By Amiee White Beazley
With all of the hype surrounding the island of Mustique – its prince and princesses and celebrity visitors – I was afraid I was being set up for disappointment. Far from it. The West Indies island is as close to the definition of paradise one can find in the Caribbean, and far exceeded my expectations.
Held privately by the Mustique Island Company, the island is both remote enough to deflect the casual island hopper, private enough to attract only the discerning traveler, and yet rich enough in Caribbean culture to satisfy those pursuing an authentic experience.
One of the ways Mustique remains so exclusive is its limited accommodation. If renting one of Mustique’s 100 villas doesn’t suit (74 available to let), there is only one resort on the island in which to stay – the five-star Cotton House.
What was once a cotton warehouse and adjacent landmark sugar mill, Cotton House was built during French occupation during the 18th century and then converted to an inn by the island’s owners in 1962. The resort itself is comprised of various cottages housing 17 rooms and suites, as well as the separate Cotton Hill Residence, which has its own butler. Many have plunge pools and every room offers views of the sparkling Caribbean Sea and Atlantic Ocean.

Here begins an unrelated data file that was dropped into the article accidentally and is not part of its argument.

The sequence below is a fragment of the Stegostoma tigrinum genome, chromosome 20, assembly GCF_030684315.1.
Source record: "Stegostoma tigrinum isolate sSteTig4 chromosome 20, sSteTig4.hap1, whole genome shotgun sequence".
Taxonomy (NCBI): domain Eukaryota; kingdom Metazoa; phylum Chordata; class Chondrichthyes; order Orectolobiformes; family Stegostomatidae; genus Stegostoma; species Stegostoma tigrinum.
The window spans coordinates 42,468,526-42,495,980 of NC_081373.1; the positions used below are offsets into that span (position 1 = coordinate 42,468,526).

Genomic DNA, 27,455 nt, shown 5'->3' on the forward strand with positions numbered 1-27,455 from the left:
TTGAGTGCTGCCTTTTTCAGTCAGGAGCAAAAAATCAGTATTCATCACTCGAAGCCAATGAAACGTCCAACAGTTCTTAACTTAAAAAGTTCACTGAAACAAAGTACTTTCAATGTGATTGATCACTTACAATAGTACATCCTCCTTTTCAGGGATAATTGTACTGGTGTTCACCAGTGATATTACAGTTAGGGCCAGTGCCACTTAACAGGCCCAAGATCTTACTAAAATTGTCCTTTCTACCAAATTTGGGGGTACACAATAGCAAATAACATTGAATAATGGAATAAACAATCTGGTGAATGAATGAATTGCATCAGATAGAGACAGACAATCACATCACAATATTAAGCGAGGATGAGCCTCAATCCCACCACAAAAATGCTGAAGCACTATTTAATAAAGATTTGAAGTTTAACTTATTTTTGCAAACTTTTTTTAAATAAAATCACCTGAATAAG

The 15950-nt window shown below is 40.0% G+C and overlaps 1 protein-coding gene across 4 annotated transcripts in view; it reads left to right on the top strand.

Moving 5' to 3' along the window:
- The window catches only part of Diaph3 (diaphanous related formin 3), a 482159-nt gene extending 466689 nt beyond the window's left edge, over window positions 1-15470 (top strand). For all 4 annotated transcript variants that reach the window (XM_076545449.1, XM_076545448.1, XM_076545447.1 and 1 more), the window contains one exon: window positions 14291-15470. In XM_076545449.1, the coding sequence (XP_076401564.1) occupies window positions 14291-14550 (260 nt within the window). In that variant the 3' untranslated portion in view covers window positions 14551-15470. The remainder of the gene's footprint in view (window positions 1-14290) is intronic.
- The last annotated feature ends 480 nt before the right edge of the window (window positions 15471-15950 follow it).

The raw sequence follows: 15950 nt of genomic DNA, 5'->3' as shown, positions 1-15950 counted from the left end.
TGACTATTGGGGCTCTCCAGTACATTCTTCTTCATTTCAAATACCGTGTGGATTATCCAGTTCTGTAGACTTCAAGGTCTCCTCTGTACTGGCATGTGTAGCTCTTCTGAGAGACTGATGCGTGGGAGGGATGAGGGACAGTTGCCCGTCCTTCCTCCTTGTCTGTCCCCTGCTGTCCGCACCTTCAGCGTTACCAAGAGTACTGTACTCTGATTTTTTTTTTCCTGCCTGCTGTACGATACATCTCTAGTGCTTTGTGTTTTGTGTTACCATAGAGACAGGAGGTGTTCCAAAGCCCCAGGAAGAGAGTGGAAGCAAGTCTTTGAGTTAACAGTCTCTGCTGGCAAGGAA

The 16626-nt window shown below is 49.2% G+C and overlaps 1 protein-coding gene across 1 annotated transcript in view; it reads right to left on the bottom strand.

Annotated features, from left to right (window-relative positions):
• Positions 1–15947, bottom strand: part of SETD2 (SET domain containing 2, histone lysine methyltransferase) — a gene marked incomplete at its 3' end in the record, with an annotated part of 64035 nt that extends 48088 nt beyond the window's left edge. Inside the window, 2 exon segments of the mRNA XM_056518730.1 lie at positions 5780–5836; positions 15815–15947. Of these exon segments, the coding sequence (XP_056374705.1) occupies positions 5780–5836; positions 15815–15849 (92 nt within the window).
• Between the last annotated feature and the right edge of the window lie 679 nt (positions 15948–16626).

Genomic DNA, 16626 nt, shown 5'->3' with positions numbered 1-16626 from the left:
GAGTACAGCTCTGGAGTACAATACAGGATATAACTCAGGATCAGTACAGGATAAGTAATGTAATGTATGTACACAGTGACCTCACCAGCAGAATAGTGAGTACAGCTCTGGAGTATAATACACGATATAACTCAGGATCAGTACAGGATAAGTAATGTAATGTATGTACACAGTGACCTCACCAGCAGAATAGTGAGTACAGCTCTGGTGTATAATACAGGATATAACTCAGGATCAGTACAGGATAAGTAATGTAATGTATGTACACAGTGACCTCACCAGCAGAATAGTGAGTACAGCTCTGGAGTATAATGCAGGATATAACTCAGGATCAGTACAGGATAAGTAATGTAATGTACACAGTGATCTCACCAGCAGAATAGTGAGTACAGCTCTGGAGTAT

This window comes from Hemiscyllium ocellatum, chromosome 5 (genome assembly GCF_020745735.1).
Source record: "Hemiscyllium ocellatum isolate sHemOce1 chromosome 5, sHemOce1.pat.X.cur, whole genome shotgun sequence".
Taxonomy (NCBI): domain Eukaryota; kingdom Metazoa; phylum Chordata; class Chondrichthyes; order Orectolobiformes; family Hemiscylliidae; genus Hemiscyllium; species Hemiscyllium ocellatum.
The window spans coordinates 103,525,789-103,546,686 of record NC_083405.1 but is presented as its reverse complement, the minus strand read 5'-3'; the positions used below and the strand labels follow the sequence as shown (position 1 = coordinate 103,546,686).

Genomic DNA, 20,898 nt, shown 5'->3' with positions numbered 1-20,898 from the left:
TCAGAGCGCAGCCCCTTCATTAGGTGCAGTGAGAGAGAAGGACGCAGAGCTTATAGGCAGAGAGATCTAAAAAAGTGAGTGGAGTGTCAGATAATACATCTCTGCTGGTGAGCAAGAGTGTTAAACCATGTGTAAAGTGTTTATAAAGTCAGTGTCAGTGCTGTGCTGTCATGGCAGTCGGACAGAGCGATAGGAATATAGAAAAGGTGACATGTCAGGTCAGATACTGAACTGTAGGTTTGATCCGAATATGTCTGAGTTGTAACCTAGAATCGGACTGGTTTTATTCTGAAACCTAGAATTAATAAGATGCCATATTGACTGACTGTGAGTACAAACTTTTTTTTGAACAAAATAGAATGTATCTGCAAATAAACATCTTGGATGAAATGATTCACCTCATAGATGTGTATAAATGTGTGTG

The Cotton House is a piece of Caribbean colonial architecture captured in time with the Great Room’s deep, dark mahogany floors, exposed trusses and island-inspired interiors accented in bright hues of corals and turquoise, all framed by a clapboard and stone exterior.
Every Tuesday evening, Cotton House is center stage for island visitors when villa owners and hotel guests gather in the Great Room to mingle over Champagne and canapés.
I can only count the days until my return.
For more information: Cotton House
Amiee White Beazley is the editor of edibleASPEN, founding contributor of Aspen Peak magazine and food columnist for the Aspen Daily News. Her food and travel writing has been featured in Yankee Magazine, Coastal Living, 5280, Aspen Magazine and The Providence Journal among others. A mother of two, her first children’s book, Snowmastodon! Snow Day Adventure was published by People’s Press in 2011. www.awbeazley.com